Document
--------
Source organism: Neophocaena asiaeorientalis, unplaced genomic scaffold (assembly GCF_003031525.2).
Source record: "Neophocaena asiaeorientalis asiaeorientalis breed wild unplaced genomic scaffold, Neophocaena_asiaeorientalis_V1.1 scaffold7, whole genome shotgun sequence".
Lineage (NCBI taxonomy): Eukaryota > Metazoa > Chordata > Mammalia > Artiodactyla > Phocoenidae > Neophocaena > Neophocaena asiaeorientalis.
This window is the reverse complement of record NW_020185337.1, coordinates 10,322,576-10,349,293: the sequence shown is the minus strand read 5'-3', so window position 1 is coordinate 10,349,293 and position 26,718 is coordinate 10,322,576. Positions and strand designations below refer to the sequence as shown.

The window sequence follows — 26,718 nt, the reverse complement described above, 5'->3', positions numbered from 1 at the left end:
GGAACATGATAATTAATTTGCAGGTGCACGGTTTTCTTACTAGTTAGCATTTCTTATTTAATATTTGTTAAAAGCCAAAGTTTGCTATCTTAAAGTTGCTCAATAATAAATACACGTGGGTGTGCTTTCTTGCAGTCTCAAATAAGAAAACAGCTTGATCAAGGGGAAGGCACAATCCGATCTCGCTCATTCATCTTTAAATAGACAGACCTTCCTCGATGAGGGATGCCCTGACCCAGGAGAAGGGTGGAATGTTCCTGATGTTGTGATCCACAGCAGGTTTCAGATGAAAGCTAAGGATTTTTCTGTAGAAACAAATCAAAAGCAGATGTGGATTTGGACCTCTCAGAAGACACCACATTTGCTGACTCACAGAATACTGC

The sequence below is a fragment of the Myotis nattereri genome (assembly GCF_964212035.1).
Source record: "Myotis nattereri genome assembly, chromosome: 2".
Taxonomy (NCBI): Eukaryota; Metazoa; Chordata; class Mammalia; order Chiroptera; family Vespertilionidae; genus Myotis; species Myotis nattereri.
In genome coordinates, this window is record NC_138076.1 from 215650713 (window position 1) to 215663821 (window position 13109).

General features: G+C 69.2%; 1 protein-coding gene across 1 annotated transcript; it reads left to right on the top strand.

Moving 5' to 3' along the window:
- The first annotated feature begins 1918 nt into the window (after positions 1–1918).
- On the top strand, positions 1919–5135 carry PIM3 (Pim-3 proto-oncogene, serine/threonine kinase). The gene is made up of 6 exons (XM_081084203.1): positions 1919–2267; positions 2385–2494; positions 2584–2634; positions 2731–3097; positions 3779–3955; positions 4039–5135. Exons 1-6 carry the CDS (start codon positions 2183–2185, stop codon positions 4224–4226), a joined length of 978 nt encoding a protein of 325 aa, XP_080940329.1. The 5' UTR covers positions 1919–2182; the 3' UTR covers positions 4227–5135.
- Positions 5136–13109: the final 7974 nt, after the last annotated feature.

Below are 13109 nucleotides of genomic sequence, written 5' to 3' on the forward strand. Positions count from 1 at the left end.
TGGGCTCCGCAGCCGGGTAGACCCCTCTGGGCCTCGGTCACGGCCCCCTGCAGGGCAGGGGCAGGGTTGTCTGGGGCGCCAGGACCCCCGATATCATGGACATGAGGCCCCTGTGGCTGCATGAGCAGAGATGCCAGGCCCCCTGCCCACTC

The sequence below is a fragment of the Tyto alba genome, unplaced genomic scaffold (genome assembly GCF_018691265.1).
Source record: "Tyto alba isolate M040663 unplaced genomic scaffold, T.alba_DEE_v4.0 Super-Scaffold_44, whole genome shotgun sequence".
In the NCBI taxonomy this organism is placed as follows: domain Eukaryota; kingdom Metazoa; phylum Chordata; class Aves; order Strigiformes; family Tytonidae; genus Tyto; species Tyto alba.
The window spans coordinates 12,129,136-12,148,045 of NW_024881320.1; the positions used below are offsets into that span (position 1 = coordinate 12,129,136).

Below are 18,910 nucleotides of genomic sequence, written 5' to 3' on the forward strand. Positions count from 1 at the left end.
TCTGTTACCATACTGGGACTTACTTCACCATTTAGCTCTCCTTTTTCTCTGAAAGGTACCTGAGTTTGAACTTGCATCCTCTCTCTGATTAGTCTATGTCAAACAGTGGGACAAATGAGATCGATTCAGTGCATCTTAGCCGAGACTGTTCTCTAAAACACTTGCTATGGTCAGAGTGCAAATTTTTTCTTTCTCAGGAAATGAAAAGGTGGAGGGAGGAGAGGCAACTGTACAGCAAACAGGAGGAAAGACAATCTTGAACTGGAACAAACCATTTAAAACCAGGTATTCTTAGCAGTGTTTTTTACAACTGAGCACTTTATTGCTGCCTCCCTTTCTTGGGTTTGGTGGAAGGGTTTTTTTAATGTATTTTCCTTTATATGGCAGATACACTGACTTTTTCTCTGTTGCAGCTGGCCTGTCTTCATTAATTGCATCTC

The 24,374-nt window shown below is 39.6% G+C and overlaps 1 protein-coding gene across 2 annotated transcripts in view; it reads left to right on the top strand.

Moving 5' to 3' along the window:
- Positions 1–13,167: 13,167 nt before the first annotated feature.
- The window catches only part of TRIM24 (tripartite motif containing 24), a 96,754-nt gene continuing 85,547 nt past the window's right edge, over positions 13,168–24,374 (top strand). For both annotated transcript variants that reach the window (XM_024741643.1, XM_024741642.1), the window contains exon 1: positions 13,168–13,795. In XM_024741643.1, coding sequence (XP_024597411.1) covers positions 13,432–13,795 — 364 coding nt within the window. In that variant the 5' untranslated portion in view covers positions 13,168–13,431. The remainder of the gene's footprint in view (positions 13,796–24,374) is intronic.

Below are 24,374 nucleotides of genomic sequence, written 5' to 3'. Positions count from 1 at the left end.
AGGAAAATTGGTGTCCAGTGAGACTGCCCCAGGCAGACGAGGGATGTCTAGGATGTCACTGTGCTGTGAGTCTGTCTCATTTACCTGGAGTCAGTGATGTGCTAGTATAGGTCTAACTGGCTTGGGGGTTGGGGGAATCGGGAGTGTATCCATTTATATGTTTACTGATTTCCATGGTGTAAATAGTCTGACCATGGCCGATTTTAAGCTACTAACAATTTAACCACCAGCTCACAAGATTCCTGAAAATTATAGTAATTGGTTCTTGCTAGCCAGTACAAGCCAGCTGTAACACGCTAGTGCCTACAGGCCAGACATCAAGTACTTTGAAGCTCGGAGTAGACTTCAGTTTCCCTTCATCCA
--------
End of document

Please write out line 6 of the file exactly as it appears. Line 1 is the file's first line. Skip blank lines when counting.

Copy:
GGAACATGATAATTAATTTGCAGGTGCACGGTTTTCTTACTAGTTAGCATTTCTTATTTAATATTTGTTAAAAGCCAAAGTTTGCTATCTTAAAGTTGCTCAATAATAAATACACGTGGGTGTGCTTTCTTGCAGTCTCAAATAAGAAAACAGCTTGATCAAGGGGAAGGCACAATCCGATCTCGCTCATTCATCTTTAAATAGACAGACCTTCCTCGATGAGGGATGCCCTGACCCAGGAGAAGGGTGGAATGTTCCTGATGTTGTGATCCACAGCAGGTTTCAGATGAAAGCTAAGGATTTTTCTGTAGAAACAAATCAAAAGCAGATGTGGATTTGGACCTCTCAGAAGACACCACATTTGCTGACTCACAGAATACTGC